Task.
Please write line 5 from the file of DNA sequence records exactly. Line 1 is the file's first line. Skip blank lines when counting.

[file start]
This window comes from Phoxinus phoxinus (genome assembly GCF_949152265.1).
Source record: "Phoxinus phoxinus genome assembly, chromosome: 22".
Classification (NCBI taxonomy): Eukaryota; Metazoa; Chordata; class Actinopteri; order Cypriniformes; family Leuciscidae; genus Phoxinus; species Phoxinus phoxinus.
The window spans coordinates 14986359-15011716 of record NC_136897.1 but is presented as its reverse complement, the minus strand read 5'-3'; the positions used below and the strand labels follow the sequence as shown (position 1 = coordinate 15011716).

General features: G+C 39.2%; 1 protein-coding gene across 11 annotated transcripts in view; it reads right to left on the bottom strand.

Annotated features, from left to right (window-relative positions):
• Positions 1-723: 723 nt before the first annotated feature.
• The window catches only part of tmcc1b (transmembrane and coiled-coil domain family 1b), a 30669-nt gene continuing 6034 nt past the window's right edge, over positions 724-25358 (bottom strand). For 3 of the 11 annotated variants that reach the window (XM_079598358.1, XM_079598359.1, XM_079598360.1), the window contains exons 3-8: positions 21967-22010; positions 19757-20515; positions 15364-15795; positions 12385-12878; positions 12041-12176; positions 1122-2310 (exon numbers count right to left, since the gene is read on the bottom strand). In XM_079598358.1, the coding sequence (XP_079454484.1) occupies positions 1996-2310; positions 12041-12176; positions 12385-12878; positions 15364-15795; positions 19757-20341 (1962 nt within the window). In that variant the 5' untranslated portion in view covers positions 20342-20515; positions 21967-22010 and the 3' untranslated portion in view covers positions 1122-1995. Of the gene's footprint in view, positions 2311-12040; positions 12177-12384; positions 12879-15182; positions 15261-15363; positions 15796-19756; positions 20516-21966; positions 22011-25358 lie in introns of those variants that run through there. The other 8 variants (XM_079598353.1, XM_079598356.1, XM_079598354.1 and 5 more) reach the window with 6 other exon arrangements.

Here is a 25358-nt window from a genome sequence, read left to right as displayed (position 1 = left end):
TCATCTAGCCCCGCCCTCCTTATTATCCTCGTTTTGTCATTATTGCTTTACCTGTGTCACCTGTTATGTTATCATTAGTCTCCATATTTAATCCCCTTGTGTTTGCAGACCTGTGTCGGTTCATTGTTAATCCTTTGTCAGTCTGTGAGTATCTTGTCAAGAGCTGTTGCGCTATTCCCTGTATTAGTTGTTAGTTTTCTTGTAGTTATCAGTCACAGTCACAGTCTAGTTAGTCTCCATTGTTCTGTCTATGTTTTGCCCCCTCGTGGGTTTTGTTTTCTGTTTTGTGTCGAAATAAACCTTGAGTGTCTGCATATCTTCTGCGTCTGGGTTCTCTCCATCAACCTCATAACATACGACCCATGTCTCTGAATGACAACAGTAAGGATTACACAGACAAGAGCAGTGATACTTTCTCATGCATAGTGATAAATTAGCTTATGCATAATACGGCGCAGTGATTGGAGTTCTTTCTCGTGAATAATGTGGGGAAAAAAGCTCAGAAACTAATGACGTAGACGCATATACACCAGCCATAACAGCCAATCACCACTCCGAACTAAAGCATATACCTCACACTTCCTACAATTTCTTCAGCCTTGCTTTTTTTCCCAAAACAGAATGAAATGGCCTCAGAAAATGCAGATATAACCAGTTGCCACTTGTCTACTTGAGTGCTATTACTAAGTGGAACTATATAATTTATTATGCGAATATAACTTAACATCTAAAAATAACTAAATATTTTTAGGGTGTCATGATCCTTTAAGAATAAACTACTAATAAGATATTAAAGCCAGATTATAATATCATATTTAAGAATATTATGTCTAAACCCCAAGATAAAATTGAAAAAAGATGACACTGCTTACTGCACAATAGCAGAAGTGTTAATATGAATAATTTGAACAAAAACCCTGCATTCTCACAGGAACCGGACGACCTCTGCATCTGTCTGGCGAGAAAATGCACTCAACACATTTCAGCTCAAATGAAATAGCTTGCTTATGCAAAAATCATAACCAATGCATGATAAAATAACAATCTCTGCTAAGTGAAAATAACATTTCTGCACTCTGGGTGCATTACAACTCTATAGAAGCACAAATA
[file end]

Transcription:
General features: G+C 39.2%; 1 protein-coding gene across 11 annotated transcripts in view; it reads right to left on the bottom strand.